OAKLAND -- Friday presents yet another winter deadline for clubs to meet, the latest requiring teams to decide whether to tender contracts to each of their arbitration-eligible players.Players that are tendered contracts will have several weeks to work out new deals with their teams before exchanging arbitration figures in January,
OAKLAND -- Friday presents yet another winter deadline for clubs to meet, the latest requiring teams to decide whether to tender contracts to each of their arbitration-eligible players.
Players that are tendered contracts will have several weeks to work out new deals with their teams before exchanging arbitration figures in January, while non-tendered players will immediately hit the open market.
For the A's, the process won't be so straightforward. For every easy decision, there's a not-so-easy one. Khris Davis, Marcus Semien, Blake Treinen, Sean Manaea, Mark Canha and Ryan Buchter fall into the former category, leaving seven players in limbo. Examining these cases:
The right-hander presents a peculiar case. Hendriks was designated for assignment by the Athletics in June, remained in the organization, tinkered with his throwing program in Triple-A and subsequently saw an uptick in his fastball, a series of events that ultimately led the A's to summon his services again in September. Hendriks became their designated "opener" as part of a newfound experiment and thrived in the role, even assuming it in the American League Wild Card Game. Oakland is likely more apt to bring him back than not.
The right-hander pitched well in green and gold upon his August arrival from Detroit, taking advantage of the Coliseum's pitcher-friendly confines and posting a 3.74 ERA in 10 games. The Athletic desperately need starting pitching help, but at Fiers' price? The A's are wavering on this one. Fiers could demand close to $10 million, per estimates from MLBTradeRumors.com, and could ultimately prove too costly for a club that has only so many dollars to shed -- a large portion of them expected to go to Davis, who will reap more than $16 million following his third straight 40-plus homer season.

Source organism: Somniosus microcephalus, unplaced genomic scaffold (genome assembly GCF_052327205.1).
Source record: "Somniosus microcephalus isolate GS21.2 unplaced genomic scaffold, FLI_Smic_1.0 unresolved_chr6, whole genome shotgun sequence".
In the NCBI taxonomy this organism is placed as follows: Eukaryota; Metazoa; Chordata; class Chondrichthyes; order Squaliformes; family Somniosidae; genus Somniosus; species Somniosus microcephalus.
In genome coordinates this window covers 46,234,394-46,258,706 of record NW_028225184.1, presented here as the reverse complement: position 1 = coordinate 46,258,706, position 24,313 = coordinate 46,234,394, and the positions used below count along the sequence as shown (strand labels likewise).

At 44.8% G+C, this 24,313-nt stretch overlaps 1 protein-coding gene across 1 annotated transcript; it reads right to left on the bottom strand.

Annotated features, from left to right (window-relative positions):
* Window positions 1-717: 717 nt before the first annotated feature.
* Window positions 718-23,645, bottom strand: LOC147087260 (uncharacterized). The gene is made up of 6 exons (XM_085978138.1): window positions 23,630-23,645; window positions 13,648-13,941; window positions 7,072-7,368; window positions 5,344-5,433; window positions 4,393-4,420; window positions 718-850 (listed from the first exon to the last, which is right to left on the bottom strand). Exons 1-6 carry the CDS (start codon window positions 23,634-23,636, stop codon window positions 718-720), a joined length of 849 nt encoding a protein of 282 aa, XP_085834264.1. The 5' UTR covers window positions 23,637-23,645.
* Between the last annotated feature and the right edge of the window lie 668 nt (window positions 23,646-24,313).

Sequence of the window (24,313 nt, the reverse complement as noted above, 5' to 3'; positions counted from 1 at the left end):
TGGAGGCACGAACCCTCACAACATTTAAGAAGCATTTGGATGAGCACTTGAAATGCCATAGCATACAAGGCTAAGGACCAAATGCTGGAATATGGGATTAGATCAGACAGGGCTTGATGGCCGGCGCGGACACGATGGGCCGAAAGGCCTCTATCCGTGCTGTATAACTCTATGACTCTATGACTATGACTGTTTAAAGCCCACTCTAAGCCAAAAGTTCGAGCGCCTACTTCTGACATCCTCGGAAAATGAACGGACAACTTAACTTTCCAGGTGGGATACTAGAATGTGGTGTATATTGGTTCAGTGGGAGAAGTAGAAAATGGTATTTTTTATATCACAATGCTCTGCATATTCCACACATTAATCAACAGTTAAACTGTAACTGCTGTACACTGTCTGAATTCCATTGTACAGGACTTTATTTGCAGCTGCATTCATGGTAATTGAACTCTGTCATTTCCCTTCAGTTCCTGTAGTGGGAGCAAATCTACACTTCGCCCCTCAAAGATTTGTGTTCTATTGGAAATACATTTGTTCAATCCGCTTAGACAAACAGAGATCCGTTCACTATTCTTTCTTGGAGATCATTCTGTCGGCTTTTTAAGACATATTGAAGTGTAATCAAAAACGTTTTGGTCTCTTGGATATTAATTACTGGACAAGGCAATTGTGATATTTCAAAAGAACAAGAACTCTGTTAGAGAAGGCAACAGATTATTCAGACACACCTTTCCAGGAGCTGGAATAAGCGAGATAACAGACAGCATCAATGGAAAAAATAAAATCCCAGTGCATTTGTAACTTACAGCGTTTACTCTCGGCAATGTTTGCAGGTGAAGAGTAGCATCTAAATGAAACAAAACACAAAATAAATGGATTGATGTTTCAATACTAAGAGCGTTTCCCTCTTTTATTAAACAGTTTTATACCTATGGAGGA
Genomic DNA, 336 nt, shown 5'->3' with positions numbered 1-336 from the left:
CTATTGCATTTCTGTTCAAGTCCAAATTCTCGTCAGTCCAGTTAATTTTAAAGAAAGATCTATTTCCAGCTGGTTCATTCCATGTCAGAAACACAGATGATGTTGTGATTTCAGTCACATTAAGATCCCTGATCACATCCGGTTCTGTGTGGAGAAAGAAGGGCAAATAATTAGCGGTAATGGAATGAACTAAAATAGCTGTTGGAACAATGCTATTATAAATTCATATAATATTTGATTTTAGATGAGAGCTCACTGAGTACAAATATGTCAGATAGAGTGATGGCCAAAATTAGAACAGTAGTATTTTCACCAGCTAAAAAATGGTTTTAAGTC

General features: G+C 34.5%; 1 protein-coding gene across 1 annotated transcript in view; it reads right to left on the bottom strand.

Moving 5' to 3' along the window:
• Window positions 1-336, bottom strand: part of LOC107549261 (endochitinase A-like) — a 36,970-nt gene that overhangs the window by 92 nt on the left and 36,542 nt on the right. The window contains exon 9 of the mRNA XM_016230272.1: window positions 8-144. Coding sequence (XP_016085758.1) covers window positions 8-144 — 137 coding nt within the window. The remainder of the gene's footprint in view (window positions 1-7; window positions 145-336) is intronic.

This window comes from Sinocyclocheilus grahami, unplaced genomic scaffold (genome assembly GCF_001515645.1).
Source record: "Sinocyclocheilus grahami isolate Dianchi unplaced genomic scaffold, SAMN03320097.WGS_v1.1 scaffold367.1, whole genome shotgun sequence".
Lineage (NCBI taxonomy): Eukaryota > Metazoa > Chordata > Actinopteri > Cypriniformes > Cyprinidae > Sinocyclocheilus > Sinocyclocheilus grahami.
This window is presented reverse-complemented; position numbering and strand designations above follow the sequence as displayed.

The Athletics are likely preparing to part ways with Graveman, who is rehabbing from Tommy John surgery. He drew Opening Day starts in each of the last two seasons and has enjoyed moderate success since coming over in the 2014 Josh Donaldson trade, but the A's appear ready to move on rather than risk a couple million dollars on his health. There's no guarantee he will rebound post-surgery -- and, even if he does, Oakland expects to have several other starting options at its disposal when that time comes.
Phegley lands among this group only because of outside speculation that his time with the A's could be done -- a mostly nonsensical observation given the team's obvious need for catching. Phegley not only comes at a reasonable price, just north of $1 million, but has been an extremely valuable asset behind the plate when healthy. The A's are seeking a catcher to replace free agent Jonathan Lucroy -- should they be unable to re-sign Lucroy -- but will presumably keep Phegley around in a platoon role, especially considering there's only so much depth at the position in the organization.
This is a tossup, and Gearrin may very well be left out of the mix when all is said and done. The right-hander came to the A's from Texas on Aug. 31 and appeared in just six games, allowing a pair of runs in two of them and none in the remaining four. The A's appear to have enough bullpen depth to withstand the loss of Gearrin, who will earn more than $2 million in arbitration.
Bassitt comes in relatively cheap, falling under the $2 million mark, so it would make sense for the pitching-poor A's to go ahead and keep him around. The right-hander is seemingly square in the mix for a rotation spot entering Spring Training, following a 2018 campaign that featured 11 big league appearances (seven starts). Bassitt turned in a 3.02 ERA across 47 2/3 innings in that span.
Dull offers the cheapest option among this group, projecting to make under a million bucks, so the A's will likely choose to keep the right-hander around for depth purposes. He split his time between Oakland and Triple-A in 2018, posting a 4.26 ERA in 28 games for the A's. Should they opt to non-tender him, they could attempt to re-sign him to a Minor League deal but consequently risk losing him to another team.
Jane Lee has covered the A's for MLB.com since 2010.